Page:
What company specifically you are talking about? There are only three of them right now, and I don't think any of them is misrepresenting hardware capabilities in Direct3D.

    OpenGL is a whole another story though, since only Nvidia currently has an OpenGL 4.x driver that works.
     
  10. DmitryKo

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    Have you ever seen driver release notes - they announce a fix for a broken feature in a certain game with every driver release. I have trouble recalling when there was no such announcement in the last 15 years.

    I have a 2007 Direct3D 10 game that constantly froze at random intervals in Windows 7. The developer basically said "it's not our fault, it's bad Direct3D 10 drivers" and soon ceased any support, so it continued until recently. Then I finally upgraded to Windows 8.1, and the game became rock solid - all on the same hardware with the same Catalyst driver version. Doesn't really look like driver validation problem to me...

    No no no, WinSxS in Windows ME was a terrible idea that tried to solve the problems that Microsoft created mostly by themselves - that is, introducing "bugfixes" and "feature enhancements" to common libraries which break older applications! It was all their fault which they blamed on application developers.

    First of all, they didn't really follow secure software design rules until Vista reboot, hence Windows before XP SP3 was full of security exploits, buffer overruns, and other dreaded bugs. Secondly, their MSDN documentation was not clear enough because it was written by people who had access to the OS source code for developers who didn't, and was a source of many misunderstandings. Thirdly, they "solved" the problem of perceived "DLL hell" by requiring application to install commonn libraries - which doubled OS storage requirements, multiplicated support matrix, and made further security updates and bugfixes complicated.

    "Thankfully" they moved it even further and built the whole Windows Update system on top of this! Can you believe it - they store every version of every component that was included with every update installed since the OS release... well, who is actually writing "shit code" with "different quirks" here?
     
  11. liquidboy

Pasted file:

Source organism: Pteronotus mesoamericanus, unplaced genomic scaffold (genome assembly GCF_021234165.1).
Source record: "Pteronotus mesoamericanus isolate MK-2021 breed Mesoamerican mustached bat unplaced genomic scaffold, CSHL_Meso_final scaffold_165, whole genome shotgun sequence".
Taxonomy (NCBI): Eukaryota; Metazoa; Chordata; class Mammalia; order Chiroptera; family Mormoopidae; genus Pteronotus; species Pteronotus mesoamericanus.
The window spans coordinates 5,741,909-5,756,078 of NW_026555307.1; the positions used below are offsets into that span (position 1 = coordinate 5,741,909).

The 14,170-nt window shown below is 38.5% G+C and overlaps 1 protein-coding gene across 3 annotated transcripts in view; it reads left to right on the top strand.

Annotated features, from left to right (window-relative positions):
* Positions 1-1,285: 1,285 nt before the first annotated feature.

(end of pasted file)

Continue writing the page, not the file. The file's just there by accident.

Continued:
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    At least with modern apps they seem to be on a path to fixing this, where your "containered" store app can statically link all the libs it ever needs. All the code it doesn't need is tree-shaken out.

    Well that's the theory, we'll see how it pans out after \\build\
     
  12. sebbbi

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    Couldn't have said this better myself.

    The DirectX 11 resource update and binding model is a minefield for performance. You never know what kind of driver bottlenecks you hit on each GPU model of each manufacturer. It feels like you are trying to optimize a Java application (no way to control memory layout, too many abstractions, random garbage collections stalls and different runtimes). A clean explicit console style API is so much better for peformance oriented programming. It feels more like C/C++. What you program is what you get. Much more productive.

    I also must comment the discussion about broken software (Illegal API usage). I don't understand how hard it is to compile a program with maximum DirectX debug validation enabled. And then fix all the warnings it outputs to the Visual Studio debug log. We have almost 100% unit test coverage for our low level graphics API and pretty good coverage for all of our rendering modules. Tests are executed several times every day with full DirectX debug validation active. Obviously we also run our final game builds with maximum validation quite frequently. For me it would be completely alien idea to publish a game with any DirectX or PIX validation errors.
     
  13. sebbbi

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    Nowadays emulation for both the missing fixed function features and missing instructions is the norm.